August 19, 1974 – Judge Robert Duncan ordered the case in US District Court remanded to the court in Franklin County.

September 11, 1974 – Nine organizations filed a motion to intervene in the case on behalf of ODNR.

October 22, 1974 – Bicentennial Commission of Madison County passed a resolution requesting ODNR to include Little Darby in Scenic Rivers Program.

November 18, 1974 – Case heard in Franklin County Common Pleas Court.

July 31, 1975 – Engineering study of Burgess and Niple and environmental impact and ecological assessment by Battelle Memorial Institute completed. Plan calls for 2,310 acres to be inundated and 2,575 additional acres to be purchased as a park.

April 19, 1976 – Kay Boggs and Eva Mae Huggett attend American Rivers Conference in Washington DC. Got pointers on how to fight projects involving damns and reservoirs.

May 2, 1976 - Common Pleas Court Judge Rader ruled, blocking ODNR’s efforts to prevent Columbus from building a dam and reservoir on Big Darby.

May 12, 1976 – Quote from Herb Rumfield: "How can a Franklin County Judge give away Madison County land?"

May 19, 1976 - Director Teater said he will ask the Attorney General, William J. Brown, to appeal the decision by Judge Rader to the Franklin County Court of Appeals.

May 26, 1976 – Bicentennial Commission of Madison County and the Northwest Historical Society passed resolutions asking Director Teater do all possible to make Darby a Scenic River. Other organizations and clubs were urged to do the same.

June, 1976 – Quote from ODNR Lawyer Bruce Cryder: "The decision is expected in 4 to 6 months from the Appeals Court."

July 12-16, 1976 - Free Speech on Channel 10. Donna Hammond read poem "Dig a Well."

March 17, 1977 - Scenic Rivers Law ruled unconstitutional by Franklin County Court of Appeals – 2 to 1 decision. Judge Alba Whitside and Judge Dean Strausbaugh in majority with Robert Holmes dissenting.

March 22, 1977 – Director Teater said the Department will appeal the Franklin County Court decision to the Ohio Supreme Court.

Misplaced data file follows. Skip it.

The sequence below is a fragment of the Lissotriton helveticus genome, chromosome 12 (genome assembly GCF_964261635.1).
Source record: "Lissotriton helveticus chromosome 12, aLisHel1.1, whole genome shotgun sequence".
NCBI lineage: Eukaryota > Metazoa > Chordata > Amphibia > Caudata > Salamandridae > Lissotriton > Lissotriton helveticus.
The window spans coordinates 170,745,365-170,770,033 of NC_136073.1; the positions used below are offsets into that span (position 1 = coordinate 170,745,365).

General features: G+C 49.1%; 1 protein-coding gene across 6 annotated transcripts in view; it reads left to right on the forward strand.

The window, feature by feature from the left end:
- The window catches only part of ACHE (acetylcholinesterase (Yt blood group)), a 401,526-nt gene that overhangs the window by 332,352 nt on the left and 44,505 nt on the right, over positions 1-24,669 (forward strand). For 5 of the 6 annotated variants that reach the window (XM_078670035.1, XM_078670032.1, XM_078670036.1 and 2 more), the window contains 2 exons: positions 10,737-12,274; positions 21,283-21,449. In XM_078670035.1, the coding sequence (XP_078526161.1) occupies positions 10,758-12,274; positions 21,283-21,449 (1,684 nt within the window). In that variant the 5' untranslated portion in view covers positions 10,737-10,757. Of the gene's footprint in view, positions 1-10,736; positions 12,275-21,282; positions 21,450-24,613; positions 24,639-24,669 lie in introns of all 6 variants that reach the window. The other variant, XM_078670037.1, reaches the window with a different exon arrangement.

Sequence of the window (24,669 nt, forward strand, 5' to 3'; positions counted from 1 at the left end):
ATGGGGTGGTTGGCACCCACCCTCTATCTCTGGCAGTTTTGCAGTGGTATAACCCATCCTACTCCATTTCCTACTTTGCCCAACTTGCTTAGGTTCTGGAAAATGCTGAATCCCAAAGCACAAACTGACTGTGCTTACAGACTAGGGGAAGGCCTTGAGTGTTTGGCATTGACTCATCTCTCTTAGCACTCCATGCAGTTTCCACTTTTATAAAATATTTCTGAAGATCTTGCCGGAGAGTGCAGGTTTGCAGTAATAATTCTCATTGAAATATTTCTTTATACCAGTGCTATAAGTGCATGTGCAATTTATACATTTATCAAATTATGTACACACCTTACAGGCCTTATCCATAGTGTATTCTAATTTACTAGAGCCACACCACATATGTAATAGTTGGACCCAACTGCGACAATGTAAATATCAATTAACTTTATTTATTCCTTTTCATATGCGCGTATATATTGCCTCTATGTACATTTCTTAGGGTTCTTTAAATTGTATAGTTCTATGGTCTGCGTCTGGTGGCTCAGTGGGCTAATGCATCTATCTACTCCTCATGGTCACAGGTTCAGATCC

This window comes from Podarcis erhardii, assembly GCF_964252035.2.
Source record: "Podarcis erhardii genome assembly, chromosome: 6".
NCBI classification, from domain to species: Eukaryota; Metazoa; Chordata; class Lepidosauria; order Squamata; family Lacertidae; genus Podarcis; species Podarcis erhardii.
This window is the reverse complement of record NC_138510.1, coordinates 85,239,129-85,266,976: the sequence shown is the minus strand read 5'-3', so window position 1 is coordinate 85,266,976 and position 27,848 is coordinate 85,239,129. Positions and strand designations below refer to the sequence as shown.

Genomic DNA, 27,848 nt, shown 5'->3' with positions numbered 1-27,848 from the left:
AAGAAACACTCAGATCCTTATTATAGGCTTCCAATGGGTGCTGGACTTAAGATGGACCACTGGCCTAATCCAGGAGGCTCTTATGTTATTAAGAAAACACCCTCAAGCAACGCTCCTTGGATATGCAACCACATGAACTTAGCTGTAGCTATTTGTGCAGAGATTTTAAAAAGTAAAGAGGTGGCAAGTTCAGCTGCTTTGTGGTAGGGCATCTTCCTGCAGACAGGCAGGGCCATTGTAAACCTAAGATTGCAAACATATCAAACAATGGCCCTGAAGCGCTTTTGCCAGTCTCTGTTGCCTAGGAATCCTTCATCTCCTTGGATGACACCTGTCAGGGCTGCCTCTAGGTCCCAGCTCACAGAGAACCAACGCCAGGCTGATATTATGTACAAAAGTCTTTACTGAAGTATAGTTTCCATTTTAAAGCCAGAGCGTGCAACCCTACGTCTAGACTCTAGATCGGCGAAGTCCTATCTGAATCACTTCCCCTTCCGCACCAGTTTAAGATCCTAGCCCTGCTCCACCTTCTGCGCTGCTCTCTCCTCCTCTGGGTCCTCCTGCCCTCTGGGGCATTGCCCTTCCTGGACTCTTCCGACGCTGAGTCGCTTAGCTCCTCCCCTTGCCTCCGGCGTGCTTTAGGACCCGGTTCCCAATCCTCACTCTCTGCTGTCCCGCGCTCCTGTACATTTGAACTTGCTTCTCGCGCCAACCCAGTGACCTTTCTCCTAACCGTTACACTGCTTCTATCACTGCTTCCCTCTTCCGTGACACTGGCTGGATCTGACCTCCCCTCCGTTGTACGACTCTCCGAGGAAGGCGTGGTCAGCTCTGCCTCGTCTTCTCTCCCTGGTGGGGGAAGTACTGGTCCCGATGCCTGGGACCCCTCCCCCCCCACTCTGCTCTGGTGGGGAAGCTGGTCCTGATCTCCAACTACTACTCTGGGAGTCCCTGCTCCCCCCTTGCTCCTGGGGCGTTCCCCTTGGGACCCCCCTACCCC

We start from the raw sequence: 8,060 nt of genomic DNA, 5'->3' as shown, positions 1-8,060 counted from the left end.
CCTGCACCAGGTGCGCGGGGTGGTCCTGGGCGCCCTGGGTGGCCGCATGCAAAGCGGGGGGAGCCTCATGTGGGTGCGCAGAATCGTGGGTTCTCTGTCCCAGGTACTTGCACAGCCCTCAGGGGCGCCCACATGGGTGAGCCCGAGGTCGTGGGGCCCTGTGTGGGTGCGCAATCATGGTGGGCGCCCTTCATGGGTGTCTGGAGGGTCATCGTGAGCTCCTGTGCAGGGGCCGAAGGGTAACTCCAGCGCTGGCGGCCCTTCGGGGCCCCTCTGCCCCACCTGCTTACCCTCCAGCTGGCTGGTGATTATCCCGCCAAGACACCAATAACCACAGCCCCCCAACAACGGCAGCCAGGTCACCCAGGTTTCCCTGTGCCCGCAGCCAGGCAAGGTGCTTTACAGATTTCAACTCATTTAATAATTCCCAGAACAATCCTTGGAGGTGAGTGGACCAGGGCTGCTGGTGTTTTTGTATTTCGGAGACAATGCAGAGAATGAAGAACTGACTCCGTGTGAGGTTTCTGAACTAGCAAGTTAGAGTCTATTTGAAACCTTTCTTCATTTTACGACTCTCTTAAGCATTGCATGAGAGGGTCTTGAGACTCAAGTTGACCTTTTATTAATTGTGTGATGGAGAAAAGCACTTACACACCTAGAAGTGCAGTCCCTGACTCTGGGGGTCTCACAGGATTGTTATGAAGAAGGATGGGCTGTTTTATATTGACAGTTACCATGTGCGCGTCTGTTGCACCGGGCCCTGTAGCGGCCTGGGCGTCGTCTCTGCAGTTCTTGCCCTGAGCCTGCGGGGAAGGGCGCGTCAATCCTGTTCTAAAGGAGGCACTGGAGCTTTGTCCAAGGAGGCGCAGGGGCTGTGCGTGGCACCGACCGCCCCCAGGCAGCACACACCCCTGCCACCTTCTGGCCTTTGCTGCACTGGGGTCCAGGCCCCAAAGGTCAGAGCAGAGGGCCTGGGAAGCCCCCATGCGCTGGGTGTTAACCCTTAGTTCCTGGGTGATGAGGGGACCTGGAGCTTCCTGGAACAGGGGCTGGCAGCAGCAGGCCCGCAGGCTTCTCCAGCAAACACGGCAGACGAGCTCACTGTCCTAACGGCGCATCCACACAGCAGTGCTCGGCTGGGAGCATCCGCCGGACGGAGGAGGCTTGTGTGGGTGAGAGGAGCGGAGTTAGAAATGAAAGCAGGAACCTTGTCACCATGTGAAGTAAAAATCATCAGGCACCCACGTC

April 20, 1977 – Director Teater recommended the Lower Darby dam and reservoir be deauthorized.

June 20, 1977 – Martin Nicol from Madison County reported on Farm Bureau study – Darby Dam would hurt drainage. The ASCS report cites three major soil types in the area which would surround the dam.

January 24, 1978 – Arguments heard before the Ohio Supreme Court by Assistant Attorney General Dennis Muchnicki and Earl J. Selbiman for the City of Columbus.

March 9, 1978 – Columbus proposed annexation of 3.98 square mile tract in Hamilton Township to Columbus. Purpose is to drill 4 wells. Wells reported to be 20 feet in diameter and 110 feet deep. Hearing to be April 19. The tract was formerly part of the Hartman Farms.

March 21, 1978 – Franklin County rural zoning approved a conditional use permit to drill 3 wells.

March 29, 1978 – Ohio Supreme Court in a unanimous decision holds that the Ohio Scenic River Law is constitutional. Those organizations filing amicus briefs were: Rivers Unlimited, Little Miami Inc., Upper Cuyahoga Association, League of Women Voters, Sierra Club, Ohio Environmental Council, Stillwater River Association, Darby Creek Association, Izaak Walton League, Audubon Society.

June 29, 1978 – Letters to Director Teater and Governor Rhodes got very little encouragement – further studies being made – need money to administer – etc.

July 18, 1978 – West Jefferson Council urged by David Pieton and artist Herb Rumfield to take active part in fight to preserve Darby Creek Scenic River.

August 2, 1978 – U.S. Corps of Engineers to halt plans to build dam at Georgesville.

February, 1981 - Kay Boggs receives a copy of the Nationwide Rivers Inventory in which Darby was included as eligible for Scenic Designation.

June 22, 1984 – Big and Little Darby Creeks declared Scenic by Director Shoemaker under Governor Celeste. Ceremony held at Darby Creek Battelle Park.

November 15, 1984 – First meeting of Darby Creek Advisory Council at the Big Darby Baptist Church. Council is to meet every other month.